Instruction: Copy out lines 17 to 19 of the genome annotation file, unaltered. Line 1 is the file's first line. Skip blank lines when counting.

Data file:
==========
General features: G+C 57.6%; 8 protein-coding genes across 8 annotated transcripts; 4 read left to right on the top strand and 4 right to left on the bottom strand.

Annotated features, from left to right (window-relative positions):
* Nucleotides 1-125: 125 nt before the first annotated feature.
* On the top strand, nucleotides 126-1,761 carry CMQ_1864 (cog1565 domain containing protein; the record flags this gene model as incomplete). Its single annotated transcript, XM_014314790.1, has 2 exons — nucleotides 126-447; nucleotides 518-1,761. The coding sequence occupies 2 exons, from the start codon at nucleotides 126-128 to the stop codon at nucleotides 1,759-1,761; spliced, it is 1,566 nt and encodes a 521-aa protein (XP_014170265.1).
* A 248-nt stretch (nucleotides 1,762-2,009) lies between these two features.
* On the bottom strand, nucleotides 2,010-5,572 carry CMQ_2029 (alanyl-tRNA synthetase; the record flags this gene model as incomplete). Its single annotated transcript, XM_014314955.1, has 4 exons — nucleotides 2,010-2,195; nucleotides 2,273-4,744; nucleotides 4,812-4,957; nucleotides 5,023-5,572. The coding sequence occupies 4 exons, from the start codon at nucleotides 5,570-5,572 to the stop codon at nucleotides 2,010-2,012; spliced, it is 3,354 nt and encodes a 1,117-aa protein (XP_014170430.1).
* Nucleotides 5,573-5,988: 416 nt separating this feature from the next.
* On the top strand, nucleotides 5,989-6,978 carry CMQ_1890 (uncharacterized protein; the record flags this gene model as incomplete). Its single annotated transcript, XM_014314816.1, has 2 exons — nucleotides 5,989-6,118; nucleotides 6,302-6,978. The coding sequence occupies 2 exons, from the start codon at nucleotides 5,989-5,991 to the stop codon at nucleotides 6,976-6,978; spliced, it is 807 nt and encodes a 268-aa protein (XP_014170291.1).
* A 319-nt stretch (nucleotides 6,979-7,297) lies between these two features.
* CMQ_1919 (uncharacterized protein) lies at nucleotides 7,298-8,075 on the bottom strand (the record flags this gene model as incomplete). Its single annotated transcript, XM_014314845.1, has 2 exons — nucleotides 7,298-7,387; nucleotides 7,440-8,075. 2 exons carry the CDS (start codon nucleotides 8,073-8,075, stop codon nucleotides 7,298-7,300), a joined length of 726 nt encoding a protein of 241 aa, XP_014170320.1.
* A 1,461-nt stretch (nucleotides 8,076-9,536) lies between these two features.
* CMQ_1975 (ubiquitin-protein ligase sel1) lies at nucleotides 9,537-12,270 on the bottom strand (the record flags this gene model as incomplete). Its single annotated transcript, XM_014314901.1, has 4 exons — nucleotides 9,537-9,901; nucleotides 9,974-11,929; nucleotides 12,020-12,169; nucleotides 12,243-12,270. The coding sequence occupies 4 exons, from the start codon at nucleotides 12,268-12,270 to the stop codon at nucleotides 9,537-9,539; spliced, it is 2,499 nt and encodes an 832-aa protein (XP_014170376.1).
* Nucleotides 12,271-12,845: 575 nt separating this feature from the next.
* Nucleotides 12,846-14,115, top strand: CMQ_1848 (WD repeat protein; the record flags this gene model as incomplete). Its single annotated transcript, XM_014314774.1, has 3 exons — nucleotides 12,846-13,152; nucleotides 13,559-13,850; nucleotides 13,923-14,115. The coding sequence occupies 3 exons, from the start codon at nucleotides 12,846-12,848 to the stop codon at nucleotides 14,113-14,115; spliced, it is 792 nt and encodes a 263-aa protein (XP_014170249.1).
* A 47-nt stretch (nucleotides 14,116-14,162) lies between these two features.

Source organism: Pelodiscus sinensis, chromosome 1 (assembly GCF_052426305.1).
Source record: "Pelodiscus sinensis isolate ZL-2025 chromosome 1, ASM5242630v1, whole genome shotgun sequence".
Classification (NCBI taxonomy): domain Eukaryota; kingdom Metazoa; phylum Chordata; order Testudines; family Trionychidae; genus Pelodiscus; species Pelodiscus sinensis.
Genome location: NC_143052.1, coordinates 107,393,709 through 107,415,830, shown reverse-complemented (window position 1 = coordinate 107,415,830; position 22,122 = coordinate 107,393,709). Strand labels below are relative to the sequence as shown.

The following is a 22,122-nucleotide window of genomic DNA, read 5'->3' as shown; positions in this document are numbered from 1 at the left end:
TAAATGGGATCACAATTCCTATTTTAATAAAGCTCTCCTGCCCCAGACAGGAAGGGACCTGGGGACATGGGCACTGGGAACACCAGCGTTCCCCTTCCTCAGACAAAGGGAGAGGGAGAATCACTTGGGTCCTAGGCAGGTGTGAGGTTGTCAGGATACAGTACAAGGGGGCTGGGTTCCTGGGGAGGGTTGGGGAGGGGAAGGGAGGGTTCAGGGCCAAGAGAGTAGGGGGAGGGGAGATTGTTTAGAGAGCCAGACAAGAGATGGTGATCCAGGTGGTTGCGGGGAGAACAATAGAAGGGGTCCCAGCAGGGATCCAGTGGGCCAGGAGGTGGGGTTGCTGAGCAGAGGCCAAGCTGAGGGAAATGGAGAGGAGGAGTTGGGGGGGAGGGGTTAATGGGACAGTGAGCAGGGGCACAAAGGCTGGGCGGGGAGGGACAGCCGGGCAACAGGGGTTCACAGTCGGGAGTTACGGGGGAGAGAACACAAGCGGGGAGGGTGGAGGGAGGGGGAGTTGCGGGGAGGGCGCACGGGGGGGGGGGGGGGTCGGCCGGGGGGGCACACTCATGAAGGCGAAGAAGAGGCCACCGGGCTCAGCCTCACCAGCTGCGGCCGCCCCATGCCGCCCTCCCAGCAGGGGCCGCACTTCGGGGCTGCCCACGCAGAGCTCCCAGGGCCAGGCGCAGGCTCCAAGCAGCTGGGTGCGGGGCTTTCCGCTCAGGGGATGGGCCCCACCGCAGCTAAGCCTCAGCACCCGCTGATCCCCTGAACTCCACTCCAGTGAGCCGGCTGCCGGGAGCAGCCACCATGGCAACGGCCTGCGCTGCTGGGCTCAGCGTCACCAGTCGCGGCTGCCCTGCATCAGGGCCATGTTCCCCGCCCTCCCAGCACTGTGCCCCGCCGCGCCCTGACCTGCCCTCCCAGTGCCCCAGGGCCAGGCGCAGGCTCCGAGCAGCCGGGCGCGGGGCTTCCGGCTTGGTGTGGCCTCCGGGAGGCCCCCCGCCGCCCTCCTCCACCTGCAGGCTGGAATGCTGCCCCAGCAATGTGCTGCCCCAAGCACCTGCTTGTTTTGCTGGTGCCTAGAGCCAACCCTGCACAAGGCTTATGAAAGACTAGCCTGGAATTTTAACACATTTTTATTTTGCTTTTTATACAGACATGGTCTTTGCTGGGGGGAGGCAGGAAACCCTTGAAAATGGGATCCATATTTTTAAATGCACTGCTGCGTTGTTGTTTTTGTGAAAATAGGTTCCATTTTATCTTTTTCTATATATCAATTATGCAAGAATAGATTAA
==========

Source record: "Pelodiscus sinensis isolate ZL-2025 chromosome 1, ASM5242630v1, whole genome shotgun sequence".
Classification (NCBI taxonomy): domain Eukaryota; kingdom Metazoa; phylum Chordata; order Testudines; family Trionychidae; genus Pelodiscus; species Pelodiscus sinensis.
Genome location: NC_143052.1, coordinates 107,393,709 through 107,415,830, shown reverse-complemented (window position 1 = coordinate 107,415,830; position 22,122 = coordinate 107,393,709). Strand labels below are relative to the sequence as shown.